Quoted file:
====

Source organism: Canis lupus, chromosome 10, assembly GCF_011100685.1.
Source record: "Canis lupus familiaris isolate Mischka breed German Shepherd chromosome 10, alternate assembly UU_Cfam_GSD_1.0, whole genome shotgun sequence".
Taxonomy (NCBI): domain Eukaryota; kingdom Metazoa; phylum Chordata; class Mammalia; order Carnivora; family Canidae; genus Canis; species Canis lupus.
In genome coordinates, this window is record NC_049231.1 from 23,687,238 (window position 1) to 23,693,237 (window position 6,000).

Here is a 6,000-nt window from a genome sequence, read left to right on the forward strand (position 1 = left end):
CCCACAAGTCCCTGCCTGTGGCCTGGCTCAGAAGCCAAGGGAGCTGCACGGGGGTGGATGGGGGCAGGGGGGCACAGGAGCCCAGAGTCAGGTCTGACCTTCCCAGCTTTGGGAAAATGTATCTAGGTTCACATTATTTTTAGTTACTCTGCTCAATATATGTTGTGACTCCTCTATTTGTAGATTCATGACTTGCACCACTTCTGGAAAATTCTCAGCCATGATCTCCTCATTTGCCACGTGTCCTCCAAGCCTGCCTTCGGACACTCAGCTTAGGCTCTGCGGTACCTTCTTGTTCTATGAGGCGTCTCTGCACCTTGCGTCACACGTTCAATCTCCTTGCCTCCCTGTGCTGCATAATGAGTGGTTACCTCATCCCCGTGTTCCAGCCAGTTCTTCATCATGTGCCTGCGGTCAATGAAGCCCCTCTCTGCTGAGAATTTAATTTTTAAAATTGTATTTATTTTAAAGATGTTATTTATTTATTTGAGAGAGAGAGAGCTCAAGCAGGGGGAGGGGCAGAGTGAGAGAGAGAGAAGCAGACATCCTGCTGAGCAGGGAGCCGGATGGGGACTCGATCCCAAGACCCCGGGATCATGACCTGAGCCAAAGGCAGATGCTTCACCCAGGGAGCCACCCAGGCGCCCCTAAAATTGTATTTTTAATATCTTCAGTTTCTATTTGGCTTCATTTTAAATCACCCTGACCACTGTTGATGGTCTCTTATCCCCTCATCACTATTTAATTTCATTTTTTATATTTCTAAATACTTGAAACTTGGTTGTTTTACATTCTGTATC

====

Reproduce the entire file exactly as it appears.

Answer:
Source organism: Canis lupus, chromosome 10, assembly GCF_011100685.1.
Source record: "Canis lupus familiaris isolate Mischka breed German Shepherd chromosome 10, alternate assembly UU_Cfam_GSD_1.0, whole genome shotgun sequence".
Taxonomy (NCBI): domain Eukaryota; kingdom Metazoa; phylum Chordata; class Mammalia; order Carnivora; family Canidae; genus Canis; species Canis lupus.
In genome coordinates, this window is record NC_049231.1 from 23,687,238 (window position 1) to 23,693,237 (window position 6,000).

Here is a 6,000-nt window from a genome sequence, read left to right on the forward strand (position 1 = left end):
CCCACAAGTCCCTGCCTGTGGCCTGGCTCAGAAGCCAAGGGAGCTGCACGGGGGTGGATGGGGGCAGGGGGGCACAGGAGCCCAGAGTCAGGTCTGACCTTCCCAGCTTTGGGAAAATGTATCTAGGTTCACATTATTTTTAGTTACTCTGCTCAATATATGTTGTGACTCCTCTATTTGTAGATTCATGACTTGCACCACTTCTGGAAAATTCTCAGCCATGATCTCCTCATTTGCCACGTGTCCTCCAAGCCTGCCTTCGGACACTCAGCTTAGGCTCTGCGGTACCTTCTTGTTCTATGAGGCGTCTCTGCACCTTGCGTCACACGTTCAATCTCCTTGCCTCCCTGTGCTGCATAATGAGTGGTTACCTCATCCCCGTGTTCCAGCCAGTTCTTCATCATGTGCCTGCGGTCAATGAAGCCCCTCTCTGCTGAGAATTTAATTTTTAAAATTGTATTTATTTTAAAGATGTTATTTATTTATTTGAGAGAGAGAGAGCTCAAGCAGGGGGAGGGGCAGAGTGAGAGAGAGAGAAGCAGACATCCTGCTGAGCAGGGAGCCGGATGGGGACTCGATCCCAAGACCCCGGGATCATGACCTGAGCCAAAGGCAGATGCTTCACCCAGGGAGCCACCCAGGCGCCCCTAAAATTGTATTTTTAATATCTTCAGTTTCTATTTGGCTTCATTTTAAATCACCCTGACCACTGTTGATGGTCTCTTATCCCCTCATCACTATTTAATTTCATTTTTTATATTTCTAAATACTTGAAACTTGGTTGTTTTACATTCTGTATC